Designing and synthesising fuel additive chemistries
I thoroughly enjoyed my placement. I gained really good practical experience across a wide range of equipment including much larger scale kit than I had ever used at university. I also learned a lot about working in industry. My department and business segment, and the wider student cohort were all really friendly.
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I was always made aware of the impact my work had on the bigger picture of the group, and everyone was more than happy to explain in further detail anything I didn't understand. I always felt the work I was given was necessary and important to my business segment, it never felt like they were giving the student the easier/dead-end work. I became really friendly with my colleagues in the lab which made the year particularly enjoyable.
My supervisor was always there to help me when I needed it, but he also let me tasked responsibility for the progression of work and how I managed my workload to fit experiments and report/presentation writing around meetings etc. Where I was able to, my input and suggestions were always welcome and acted on. He was very knowledgeable and happy to pass on his experience in organic synthesis and the fuels additives industry.
Most days I spent predominately in the lab. The workload was always manageable, and included synthetic work as well as writing up my experiments and preparing presentations to update the component science department or business group of our progress and results. There was a good balance of lab and office work.
I was responsible for carrying out my experiments and organising my workload to fit around office work and meetings. I also purchased chemicals and equipment (below a certain threshold where they had to be approved by someone more senior) and writing up COSHH reports prior to lab work. I enjoyed the amount of responsibility I had in helping impact the course of the projects I was part of.
I developed my synthetic skills massively during my time at Lubrizol. I was still leaning how to use new pieces of kit right up to the end of my time as the projects I was working on developed and so the equipment we were using changed. I also gained practice and experience presenting to a wide variety of technical and non-technical audiences about my work through presentations or poster format and general discussions. I also learned how to structure my day and experiments to meet deadlines and still get to any meetings I was supposed to attend!
Very friendly. I was working in an office with other students so we had quite a lot in common. We also interacted with the full-timers in the lab and in their office during tea break and department meetings. Everyone is really approachable and always happy to help if you need it.
Application process was clear and quick. The visit day was a great opportunity to visit the site and learn more about the position and the company before applying. It was really useful to talk to the current students about their experience and ask them and other members of the department lots of questions.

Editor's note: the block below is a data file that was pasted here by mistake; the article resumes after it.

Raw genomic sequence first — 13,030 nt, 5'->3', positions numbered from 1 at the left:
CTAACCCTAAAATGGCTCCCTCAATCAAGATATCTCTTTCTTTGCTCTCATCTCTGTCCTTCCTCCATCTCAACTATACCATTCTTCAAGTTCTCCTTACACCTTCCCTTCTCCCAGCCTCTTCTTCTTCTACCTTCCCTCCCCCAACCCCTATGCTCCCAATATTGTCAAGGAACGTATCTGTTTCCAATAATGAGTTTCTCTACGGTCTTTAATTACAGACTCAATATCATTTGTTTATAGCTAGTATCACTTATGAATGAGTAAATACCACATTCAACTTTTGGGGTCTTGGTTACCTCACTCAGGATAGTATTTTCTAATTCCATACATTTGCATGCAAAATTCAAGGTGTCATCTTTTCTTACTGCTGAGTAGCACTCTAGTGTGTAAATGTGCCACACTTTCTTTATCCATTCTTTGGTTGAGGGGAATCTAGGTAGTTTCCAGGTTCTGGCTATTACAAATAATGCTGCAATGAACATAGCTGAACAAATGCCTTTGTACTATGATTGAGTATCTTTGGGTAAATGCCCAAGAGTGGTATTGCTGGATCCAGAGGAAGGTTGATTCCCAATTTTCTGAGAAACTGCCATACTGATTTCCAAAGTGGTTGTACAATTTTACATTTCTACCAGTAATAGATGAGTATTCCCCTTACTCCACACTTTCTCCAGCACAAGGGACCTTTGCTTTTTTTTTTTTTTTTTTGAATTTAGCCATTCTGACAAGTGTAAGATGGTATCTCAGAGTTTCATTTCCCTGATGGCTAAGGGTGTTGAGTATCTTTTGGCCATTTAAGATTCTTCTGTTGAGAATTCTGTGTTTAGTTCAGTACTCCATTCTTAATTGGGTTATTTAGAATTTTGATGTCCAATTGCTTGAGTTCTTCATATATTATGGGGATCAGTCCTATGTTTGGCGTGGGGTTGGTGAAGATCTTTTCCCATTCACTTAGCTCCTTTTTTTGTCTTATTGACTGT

There is a two week handover period with the outgoing students which is intense but really useful to get a chance to shadow someone who's been in the role for a year.
I attended a session learning how to create an effective academic poster, and give a short presentation on it. I also improved my presentation and scientific report writing skills throughout the year, and of course gained a great deal of synthetic lab experience using a wide variety of equipment and chemistries. We also received safety training and all of the company-wide training modules.
There are quite a very staff on site who were previously placement year students, but employment is obviously based on there being a vacancy in the department you are interested in. Lubrizol also sponsors PHD projects at lots of universities which is an alternative way to stay in touch.
If the opportunity arose when I have completed all of my studies I would love to come back and work into the department
There were just under 30 students in my 'year group' and most of us lived together in smaller groups so socialising was pretty easy. We often met up at the weekends and evenings. We ate lunch with the other students and/or members of our departments depending on who was available for lunch at the same time on any given day.
Living costs are fairly cheap. The student accommodation available to rent was pretty nice and as much as half the price of university halls or rentable housing further south! The cost of socialising in Derby and Nottingham is about the same of any other university city, although for Notts you've also got the train fare.
Pretty good in Derby and Nottingham as both are student cities. Nottingham is a train ride away, and depending on how far away from Derby station might also require a taxi home (or staying on a friends sofa) as its quite a hike if you live on the opposite side of the city.
The Sports and Social club was really cheap to join and organised subsidised trips for activities such as go-karting, laser quest, go ape, coach trips to cities and events for families too. There are two student positions on the committee so you can also take the opportunity to organise trips of your choosing that suit.